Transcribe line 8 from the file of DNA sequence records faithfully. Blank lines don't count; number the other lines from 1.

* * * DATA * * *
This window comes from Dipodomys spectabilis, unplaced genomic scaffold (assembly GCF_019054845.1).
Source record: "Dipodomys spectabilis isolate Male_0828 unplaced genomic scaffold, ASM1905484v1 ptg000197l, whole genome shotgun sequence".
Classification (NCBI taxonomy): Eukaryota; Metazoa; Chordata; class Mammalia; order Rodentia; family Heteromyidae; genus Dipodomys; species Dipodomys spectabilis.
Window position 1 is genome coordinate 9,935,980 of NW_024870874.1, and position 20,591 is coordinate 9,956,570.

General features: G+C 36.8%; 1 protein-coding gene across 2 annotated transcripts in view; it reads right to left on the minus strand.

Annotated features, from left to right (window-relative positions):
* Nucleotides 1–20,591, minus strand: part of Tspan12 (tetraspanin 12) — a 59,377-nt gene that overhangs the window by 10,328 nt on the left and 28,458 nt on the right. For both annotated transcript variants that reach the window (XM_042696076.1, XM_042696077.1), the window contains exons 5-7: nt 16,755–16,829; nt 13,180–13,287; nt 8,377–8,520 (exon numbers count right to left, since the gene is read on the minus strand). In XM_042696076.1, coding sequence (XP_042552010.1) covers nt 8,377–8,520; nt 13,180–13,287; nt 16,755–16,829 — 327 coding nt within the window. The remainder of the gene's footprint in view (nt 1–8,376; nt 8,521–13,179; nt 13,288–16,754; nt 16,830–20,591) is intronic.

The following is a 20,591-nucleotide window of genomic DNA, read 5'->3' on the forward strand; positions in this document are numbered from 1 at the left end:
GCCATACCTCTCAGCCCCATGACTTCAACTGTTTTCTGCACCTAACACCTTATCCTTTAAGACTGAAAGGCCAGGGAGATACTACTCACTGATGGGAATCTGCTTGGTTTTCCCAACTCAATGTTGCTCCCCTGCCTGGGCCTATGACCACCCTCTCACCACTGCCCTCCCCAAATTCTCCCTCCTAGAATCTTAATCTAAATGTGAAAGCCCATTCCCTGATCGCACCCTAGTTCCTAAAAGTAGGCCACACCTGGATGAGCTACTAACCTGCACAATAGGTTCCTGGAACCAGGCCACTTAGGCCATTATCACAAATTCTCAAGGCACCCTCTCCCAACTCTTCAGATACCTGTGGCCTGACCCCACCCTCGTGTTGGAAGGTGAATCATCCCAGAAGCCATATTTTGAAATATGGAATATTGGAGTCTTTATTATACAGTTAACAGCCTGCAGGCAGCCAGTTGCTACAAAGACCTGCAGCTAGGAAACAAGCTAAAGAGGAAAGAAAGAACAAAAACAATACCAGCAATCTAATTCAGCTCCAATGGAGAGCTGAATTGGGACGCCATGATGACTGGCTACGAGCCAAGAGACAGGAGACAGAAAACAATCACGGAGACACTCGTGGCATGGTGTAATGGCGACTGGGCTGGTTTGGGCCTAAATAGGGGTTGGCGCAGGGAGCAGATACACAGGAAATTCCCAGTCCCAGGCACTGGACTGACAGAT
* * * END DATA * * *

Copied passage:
The following is a 20,591-nucleotide window of genomic DNA, read 5'->3' on the forward strand; positions in this document are numbered from 1 at the left end: